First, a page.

Oysters may be found throughout the Greater Daglan Area for most of the year (no, silly, not roaming about in the wild, but offered for sale in various shops and markets). But during the Christmas and New Year’s holiday season, we have an oyster explosion. The salty little creatures are a favourite seasonal treat of the French, very much associated with the holidays.
Yesterday morning my wife Jan and I drove to the Carrefour supermarket in Gourdon for the all-important last-minute Christmas food shopping, and were confronted by a massive oyster display as soon as we entered.
There in the entrance hall, even before going into the main part of the store, were boxes and boxes of shellfish. A special cash register had been set up (cash only — no bank cards please) and was carefully staffed with a man who knows a lot about seafood and very little about how to operate a cash register. Here’s a look at some of the boxes of oysters:
Closer to the cash register were opened boxes of oysters and other shellfish, so that you could pick and choose, and buy as many or as few as you wished. Here’s how the boxes looked:
We did see some nice looking scallops (like these), but decided to focus on oysters.
Here’s a look at the kind we chose, tantalizingly displayed with a bunch of seaweed and one opened oyster, so you could see the size of what you’d be getting inside the shells:
First we had the seafood man pick out a dozen for us. But that became amazingly complicated when he tried to price them on the little scale beside his cash register, because (a) they were priced at 10.50 euros per kilo and we had chosen less than a kilo, and (b) he couldn’t locate the right code number to ring in that type of oyster. Okay, we said, give us a kilo for the 10.50 euros price — which is how we wound up with 15 oysters. After a long and truly painful period of watching him try to make the cash register work, we finally got our oysters. (Cue sigh of relief.)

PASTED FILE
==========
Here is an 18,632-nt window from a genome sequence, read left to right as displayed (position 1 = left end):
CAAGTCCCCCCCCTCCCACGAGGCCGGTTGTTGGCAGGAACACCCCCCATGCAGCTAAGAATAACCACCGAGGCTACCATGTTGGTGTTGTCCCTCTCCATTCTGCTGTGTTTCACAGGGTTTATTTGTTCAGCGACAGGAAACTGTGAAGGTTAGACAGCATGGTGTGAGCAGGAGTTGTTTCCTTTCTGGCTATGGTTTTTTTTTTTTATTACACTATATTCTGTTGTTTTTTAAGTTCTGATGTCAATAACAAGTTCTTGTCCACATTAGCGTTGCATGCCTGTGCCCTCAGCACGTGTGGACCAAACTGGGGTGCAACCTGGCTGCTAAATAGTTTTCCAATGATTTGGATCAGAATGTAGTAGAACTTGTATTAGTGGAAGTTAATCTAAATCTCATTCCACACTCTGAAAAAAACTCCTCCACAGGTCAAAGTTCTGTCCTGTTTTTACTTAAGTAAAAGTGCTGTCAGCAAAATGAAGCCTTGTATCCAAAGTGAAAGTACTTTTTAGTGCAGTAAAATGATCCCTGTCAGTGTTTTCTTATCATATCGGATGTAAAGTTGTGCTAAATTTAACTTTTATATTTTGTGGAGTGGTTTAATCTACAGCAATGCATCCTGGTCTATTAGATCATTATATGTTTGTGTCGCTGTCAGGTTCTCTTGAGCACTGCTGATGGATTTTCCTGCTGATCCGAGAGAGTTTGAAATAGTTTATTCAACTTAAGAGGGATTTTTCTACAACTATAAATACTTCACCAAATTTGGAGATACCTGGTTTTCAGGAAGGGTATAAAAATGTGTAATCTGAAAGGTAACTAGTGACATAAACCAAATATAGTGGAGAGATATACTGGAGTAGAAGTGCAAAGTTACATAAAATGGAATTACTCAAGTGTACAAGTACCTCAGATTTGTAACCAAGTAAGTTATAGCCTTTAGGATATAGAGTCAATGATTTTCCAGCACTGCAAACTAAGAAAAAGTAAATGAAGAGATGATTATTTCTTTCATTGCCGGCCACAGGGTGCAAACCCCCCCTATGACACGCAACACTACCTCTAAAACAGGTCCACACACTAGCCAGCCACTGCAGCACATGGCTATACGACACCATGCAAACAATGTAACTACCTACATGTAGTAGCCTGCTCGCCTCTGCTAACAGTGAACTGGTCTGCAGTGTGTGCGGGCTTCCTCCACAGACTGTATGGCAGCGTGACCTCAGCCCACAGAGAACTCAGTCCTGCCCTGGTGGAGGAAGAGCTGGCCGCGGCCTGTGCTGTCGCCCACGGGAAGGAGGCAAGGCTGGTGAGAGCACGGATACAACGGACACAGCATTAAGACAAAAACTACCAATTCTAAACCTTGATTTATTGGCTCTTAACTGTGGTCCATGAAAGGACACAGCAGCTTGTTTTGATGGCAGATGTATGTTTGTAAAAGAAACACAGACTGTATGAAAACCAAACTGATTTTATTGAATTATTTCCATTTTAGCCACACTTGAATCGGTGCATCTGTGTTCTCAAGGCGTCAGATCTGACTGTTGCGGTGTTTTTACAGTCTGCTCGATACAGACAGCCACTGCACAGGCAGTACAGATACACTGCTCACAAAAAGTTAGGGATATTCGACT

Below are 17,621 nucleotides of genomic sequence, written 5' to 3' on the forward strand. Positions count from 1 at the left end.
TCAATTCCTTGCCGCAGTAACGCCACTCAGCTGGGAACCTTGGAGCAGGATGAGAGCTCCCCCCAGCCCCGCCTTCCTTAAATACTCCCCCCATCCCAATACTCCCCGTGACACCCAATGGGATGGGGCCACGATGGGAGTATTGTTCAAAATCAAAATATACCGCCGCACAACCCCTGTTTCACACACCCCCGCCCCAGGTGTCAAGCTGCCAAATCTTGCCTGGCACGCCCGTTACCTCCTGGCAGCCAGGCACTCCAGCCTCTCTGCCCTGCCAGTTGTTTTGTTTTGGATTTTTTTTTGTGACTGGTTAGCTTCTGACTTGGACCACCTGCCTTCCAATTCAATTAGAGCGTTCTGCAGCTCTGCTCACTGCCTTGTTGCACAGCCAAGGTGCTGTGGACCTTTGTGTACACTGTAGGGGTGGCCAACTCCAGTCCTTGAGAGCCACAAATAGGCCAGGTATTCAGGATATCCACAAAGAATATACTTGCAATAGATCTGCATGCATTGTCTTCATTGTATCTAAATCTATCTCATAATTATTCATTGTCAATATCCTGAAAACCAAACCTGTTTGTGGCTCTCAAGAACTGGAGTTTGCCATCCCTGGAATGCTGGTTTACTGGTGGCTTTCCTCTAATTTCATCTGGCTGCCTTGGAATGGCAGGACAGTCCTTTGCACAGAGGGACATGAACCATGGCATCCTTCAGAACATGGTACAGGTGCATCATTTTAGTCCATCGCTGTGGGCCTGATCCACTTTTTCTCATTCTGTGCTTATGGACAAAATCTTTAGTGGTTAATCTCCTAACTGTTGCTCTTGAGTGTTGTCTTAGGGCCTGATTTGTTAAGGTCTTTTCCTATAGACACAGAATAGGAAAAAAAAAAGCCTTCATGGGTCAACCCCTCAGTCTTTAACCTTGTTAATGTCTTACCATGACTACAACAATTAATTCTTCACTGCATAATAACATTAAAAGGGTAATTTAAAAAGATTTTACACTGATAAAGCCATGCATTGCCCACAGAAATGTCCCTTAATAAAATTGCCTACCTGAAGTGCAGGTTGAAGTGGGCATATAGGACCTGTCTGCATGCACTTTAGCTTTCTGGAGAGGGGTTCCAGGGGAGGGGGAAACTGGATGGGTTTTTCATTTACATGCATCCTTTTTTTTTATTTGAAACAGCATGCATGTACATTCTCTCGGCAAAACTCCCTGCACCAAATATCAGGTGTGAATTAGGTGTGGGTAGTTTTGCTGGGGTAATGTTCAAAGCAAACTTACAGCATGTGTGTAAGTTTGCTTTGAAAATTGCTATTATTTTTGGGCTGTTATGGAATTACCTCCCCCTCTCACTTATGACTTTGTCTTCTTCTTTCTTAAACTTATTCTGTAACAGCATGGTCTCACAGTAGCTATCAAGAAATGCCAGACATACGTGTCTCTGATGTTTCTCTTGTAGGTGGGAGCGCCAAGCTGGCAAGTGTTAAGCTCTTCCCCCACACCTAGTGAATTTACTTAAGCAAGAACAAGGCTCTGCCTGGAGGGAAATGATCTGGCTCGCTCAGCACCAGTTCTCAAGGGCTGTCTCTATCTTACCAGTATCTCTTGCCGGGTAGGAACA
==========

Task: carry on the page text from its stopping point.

So yesterday evening, Radio Free Daglan’s Chief Oyster Shucker (Jan) opened them up. She thought that two seemed a bit “off,” and pitched them out, so we wound up with 13 opened oysters for our dinner. (Yes, I had seven and Jan had six. But it was her idea — really.) Jan then set them out for a light Saturday night dinner, consumed with a bottle of bubbly. And here’s how our serving platter looked (we are purists of the lemon-juice only school; no funny sauces please):
How were they? Delicious. Very briny, the essence of the sea, just as we like them.
And as for dinner tonight — it’s shellfish again. This time it will be a variation on moules marinière, which are mussels “seaman’s style,” cooked with onions and steamed in Ricard. As for the mussels themselves, we bought them this morning at the lively weekly market in St. Cyprien. Yum!